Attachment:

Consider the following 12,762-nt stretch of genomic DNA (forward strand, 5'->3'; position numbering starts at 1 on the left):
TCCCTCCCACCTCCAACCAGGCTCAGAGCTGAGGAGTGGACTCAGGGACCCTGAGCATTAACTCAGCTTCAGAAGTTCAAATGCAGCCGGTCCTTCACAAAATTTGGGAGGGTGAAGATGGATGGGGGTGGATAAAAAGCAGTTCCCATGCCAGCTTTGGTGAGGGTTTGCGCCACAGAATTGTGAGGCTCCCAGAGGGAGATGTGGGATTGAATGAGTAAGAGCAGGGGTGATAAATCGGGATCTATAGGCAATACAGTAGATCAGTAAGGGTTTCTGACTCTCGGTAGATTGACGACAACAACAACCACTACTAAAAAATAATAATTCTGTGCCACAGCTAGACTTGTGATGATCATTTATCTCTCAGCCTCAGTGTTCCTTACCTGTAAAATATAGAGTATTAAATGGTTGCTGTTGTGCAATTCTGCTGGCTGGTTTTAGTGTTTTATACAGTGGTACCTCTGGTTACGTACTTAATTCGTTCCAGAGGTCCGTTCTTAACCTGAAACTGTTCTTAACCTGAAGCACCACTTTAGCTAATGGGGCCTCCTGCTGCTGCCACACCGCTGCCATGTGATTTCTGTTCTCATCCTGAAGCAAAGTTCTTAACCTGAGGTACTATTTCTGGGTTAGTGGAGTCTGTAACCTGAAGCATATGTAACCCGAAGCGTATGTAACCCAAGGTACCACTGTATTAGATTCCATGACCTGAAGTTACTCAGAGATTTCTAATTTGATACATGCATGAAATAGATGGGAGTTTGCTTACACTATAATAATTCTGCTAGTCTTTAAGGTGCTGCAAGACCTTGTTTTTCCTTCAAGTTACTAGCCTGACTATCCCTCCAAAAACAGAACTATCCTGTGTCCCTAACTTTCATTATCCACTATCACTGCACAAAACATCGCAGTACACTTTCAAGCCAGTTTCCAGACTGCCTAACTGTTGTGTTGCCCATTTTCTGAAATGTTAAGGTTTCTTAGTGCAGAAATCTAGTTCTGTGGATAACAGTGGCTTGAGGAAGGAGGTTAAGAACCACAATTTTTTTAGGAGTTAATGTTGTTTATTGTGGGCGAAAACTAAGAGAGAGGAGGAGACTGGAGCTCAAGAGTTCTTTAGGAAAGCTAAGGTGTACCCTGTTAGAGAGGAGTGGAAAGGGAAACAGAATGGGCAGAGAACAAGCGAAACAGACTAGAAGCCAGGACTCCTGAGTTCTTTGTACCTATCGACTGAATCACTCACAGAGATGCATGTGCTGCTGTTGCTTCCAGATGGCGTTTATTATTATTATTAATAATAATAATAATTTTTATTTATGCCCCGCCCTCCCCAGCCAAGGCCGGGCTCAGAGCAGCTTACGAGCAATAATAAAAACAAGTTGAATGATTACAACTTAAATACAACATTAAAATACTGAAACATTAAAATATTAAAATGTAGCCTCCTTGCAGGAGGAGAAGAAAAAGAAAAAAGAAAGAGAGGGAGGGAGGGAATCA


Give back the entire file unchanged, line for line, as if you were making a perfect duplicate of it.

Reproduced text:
Consider the following 12,762-nt stretch of genomic DNA (forward strand, 5'->3'; position numbering starts at 1 on the left):
TCCCTCCCACCTCCAACCAGGCTCAGAGCTGAGGAGTGGACTCAGGGACCCTGAGCATTAACTCAGCTTCAGAAGTTCAAATGCAGCCGGTCCTTCACAAAATTTGGGAGGGTGAAGATGGATGGGGGTGGATAAAAAGCAGTTCCCATGCCAGCTTTGGTGAGGGTTTGCGCCACAGAATTGTGAGGCTCCCAGAGGGAGATGTGGGATTGAATGAGTAAGAGCAGGGGTGATAAATCGGGATCTATAGGCAATACAGTAGATCAGTAAGGGTTTCTGACTCTCGGTAGATTGACGACAACAACAACCACTACTAAAAAATAATAATTCTGTGCCACAGCTAGACTTGTGATGATCATTTATCTCTCAGCCTCAGTGTTCCTTACCTGTAAAATATAGAGTATTAAATGGTTGCTGTTGTGCAATTCTGCTGGCTGGTTTTAGTGTTTTATACAGTGGTACCTCTGGTTACGTACTTAATTCGTTCCAGAGGTCCGTTCTTAACCTGAAACTGTTCTTAACCTGAAGCACCACTTTAGCTAATGGGGCCTCCTGCTGCTGCCACACCGCTGCCATGTGATTTCTGTTCTCATCCTGAAGCAAAGTTCTTAACCTGAGGTACTATTTCTGGGTTAGTGGAGTCTGTAACCTGAAGCATATGTAACCCGAAGCGTATGTAACCCAAGGTACCACTGTATTAGATTCCATGACCTGAAGTTACTCAGAGATTTCTAATTTGATACATGCATGAAATAGATGGGAGTTTGCTTACACTATAATAATTCTGCTAGTCTTTAAGGTGCTGCAAGACCTTGTTTTTCCTTCAAGTTACTAGCCTGACTATCCCTCCAAAAACAGAACTATCCTGTGTCCCTAACTTTCATTATCCACTATCACTGCACAAAACATCGCAGTACACTTTCAAGCCAGTTTCCAGACTGCCTAACTGTTGTGTTGCCCATTTTCTGAAATGTTAAGGTTTCTTAGTGCAGAAATCTAGTTCTGTGGATAACAGTGGCTTGAGGAAGGAGGTTAAGAACCACAATTTTTTTAGGAGTTAATGTTGTTTATTGTGGGCGAAAACTAAGAGAGAGGAGGAGACTGGAGCTCAAGAGTTCTTTAGGAAAGCTAAGGTGTACCCTGTTAGAGAGGAGTGGAAAGGGAAACAGAATGGGCAGAGAACAAGCGAAACAGACTAGAAGCCAGGACTCCTGAGTTCTTTGTACCTATCGACTGAATCACTCACAGAGATGCATGTGCTGCTGTTGCTTCCAGATGGCGTTTATTATTATTATTAATAATAATAATAATTTTTATTTATGCCCCGCCCTCCCCAGCCAAGGCCGGGCTCAGAGCAGCTTACGAGCAATAATAAAAACAAGTTGAATGATTACAACTTAAATACAACATTAAAATACTGAAACATTAAAATATTAAAATGTAGCCTCCTTGCAGGAGGAGAAGAAAAAGAAAAAAGAAAGAGAGGGAGGGAGGGAATCA